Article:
Christmas and gift giving. The two have always been associated with each other for good reason. The magi gave Jesus the gifts of gold, frankincense, and myrrh. The shepherds gave Jesus the gift of their time and belief. Mary gave Jesus the gift of her womb. The offerings seem practical. The wise men’s treasures could be used to fund the family’s escape to Egypt. The shepherds’ visitation would keep the family company. Mary’s womb would protect the growing child. But there is one gift that might appear a bit curious.
The angels’ gift of worship.
Suddenly, the angel was joined by a vast host of others — the armies of Heaven — praising God:
“Glory to God in the highest Heaven,” they sang, “and peace on earth for all those pleasing Him.”
When this great army of angels had returned again to Heaven, the shepherds said to each other,
Come on! Let’s go to Bethlehem! Let’s see this wonderful thing that has happened, which the Lord has told us about. — Luke 2:13-15 TLB
The angels filled the night with light and the air with music, and, well, that’s it. They worshipped. Couldn’t they have done something more useful? Mary could have used a bed. Joseph would have benefited from an angelic escort back to Nazareth. Baby Jesus needed a bassinet.
These were angels. Didn’t they know better?
Then again, these were angels. Who knew Jesus better than they? Those who knew Jesus best loved Him dearest. Those who had followed Him the longest gave Him the gift of worship. They placed their love on a pillow of praise and presented it to Jesus. They did that night. They do so still. Heaven at this very moment reverberates with loud corporate worship.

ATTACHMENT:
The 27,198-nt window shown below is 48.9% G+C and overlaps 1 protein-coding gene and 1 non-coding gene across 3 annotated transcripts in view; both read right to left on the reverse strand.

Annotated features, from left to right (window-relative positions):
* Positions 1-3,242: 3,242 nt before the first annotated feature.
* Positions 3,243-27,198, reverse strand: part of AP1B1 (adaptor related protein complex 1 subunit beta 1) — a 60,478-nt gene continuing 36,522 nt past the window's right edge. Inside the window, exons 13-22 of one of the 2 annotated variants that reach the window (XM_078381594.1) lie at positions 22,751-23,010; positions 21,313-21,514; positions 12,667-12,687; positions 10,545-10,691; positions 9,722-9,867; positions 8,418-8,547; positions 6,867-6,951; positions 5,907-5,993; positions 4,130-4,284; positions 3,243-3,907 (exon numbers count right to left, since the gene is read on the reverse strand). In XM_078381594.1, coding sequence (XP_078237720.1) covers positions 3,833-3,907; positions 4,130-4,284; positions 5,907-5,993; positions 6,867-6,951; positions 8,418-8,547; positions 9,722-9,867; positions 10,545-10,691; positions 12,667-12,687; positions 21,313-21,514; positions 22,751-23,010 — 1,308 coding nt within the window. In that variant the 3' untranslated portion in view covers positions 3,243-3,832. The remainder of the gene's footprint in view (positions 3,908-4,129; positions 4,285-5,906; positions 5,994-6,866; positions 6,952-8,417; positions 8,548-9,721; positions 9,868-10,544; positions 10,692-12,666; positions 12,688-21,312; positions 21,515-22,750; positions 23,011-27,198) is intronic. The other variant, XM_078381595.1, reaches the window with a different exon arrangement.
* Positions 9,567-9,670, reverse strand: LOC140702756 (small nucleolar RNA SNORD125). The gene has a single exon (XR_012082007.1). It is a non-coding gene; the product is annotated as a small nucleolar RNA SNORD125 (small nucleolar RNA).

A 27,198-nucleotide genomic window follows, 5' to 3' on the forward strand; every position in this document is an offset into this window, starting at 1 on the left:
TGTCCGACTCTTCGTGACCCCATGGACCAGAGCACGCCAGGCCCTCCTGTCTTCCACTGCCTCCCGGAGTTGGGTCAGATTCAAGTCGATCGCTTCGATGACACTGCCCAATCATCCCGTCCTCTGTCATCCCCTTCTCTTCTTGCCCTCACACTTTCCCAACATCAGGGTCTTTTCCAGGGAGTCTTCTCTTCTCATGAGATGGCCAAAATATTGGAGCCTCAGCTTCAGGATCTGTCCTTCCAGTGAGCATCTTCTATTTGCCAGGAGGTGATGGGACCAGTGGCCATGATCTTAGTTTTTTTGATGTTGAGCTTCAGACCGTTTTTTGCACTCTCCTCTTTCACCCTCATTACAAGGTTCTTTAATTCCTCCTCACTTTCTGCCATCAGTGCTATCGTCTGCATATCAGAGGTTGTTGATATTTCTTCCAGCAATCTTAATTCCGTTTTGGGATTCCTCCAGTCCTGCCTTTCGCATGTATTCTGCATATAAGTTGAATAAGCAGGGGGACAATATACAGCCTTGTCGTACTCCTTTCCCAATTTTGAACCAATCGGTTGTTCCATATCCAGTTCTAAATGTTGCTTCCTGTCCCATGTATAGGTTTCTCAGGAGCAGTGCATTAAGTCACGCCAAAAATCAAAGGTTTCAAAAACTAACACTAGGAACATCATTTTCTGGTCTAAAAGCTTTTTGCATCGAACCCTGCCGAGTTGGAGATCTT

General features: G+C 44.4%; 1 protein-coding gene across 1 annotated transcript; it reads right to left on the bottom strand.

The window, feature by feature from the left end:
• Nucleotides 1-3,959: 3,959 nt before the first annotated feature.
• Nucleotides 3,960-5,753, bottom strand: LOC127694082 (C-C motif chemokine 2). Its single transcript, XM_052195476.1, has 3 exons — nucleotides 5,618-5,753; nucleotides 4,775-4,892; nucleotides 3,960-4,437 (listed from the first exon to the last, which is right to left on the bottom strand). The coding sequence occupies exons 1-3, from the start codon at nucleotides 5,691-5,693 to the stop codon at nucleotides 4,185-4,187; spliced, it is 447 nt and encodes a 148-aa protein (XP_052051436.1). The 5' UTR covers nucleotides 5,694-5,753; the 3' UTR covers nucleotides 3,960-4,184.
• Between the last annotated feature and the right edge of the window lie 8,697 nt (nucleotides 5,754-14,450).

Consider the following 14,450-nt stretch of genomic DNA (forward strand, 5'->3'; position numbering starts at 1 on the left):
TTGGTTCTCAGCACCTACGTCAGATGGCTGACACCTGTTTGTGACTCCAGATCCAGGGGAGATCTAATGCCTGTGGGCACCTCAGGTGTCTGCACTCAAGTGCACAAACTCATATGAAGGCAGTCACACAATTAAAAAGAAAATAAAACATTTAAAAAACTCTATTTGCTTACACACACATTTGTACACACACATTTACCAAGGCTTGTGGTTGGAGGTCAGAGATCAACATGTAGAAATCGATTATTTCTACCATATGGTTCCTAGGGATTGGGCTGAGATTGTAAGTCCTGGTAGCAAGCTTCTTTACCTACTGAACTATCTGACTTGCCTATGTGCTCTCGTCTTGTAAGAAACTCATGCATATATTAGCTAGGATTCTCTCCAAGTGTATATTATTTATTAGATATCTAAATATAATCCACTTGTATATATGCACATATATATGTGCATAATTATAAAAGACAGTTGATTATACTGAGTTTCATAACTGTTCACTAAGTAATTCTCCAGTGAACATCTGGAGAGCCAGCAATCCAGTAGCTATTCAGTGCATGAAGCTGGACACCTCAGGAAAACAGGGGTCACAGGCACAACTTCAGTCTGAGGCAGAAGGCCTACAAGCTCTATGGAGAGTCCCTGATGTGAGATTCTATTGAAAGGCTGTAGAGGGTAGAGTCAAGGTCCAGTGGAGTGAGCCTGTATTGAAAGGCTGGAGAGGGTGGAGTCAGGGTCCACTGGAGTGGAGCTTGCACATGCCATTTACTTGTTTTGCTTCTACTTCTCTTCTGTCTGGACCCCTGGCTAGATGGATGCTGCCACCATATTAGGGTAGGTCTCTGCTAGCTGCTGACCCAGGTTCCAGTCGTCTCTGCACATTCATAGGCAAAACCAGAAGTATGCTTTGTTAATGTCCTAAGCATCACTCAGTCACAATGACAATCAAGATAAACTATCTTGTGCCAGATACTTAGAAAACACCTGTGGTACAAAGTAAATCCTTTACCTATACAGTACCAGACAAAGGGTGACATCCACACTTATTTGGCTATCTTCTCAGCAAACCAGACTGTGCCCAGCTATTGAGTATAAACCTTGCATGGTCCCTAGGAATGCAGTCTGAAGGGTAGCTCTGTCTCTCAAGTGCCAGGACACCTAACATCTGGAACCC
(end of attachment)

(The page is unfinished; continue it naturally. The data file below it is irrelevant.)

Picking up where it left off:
Day and night they never stop saying: ‘Holy, holy, holy’. — Revelation 4:8
The word worship actually evolved from the Old English word weorthscipe. “To worship, then, is to ascribe worth to someone or something.”1
Worship happens anytime you turn your heart toward Heaven and say, “You are worthy.” When you clear your calendar for prayer, turn the radio dial to praise music, or use your morning jog to recite Bible verses or your lunch break to meditate, this is worship.
Worship happens in neighborhoods, in living rooms, in open pastures. And, yes, worship happens in churches. When the people of God make a public and plural declaration of God’s goodness, worship is happening.
God is on the hunt for those who will imitate the angels, for people who will open their hearts and mouths and declare, “Glory to God in the highest Heaven.”
The Father… is actively seeking such people to worship Him. — John 4:23 NCV
Perhaps you are wondering, But what if I don’t worship?
Oh, but you will. The question is not, will you worship? The question is, where will you direct your worship? We all worship someone or something. Why, I once worshipped a bicycle!
At the age of eight I asked my parents to give me a bicycle for Christmas. Not just any bike but a fire-engine red Schwinn bike with a banana seat and high handlebars. They did! Basking in the light of the Christmas tree, it beckoned me to climb aboard and ride away into the bliss of childhood.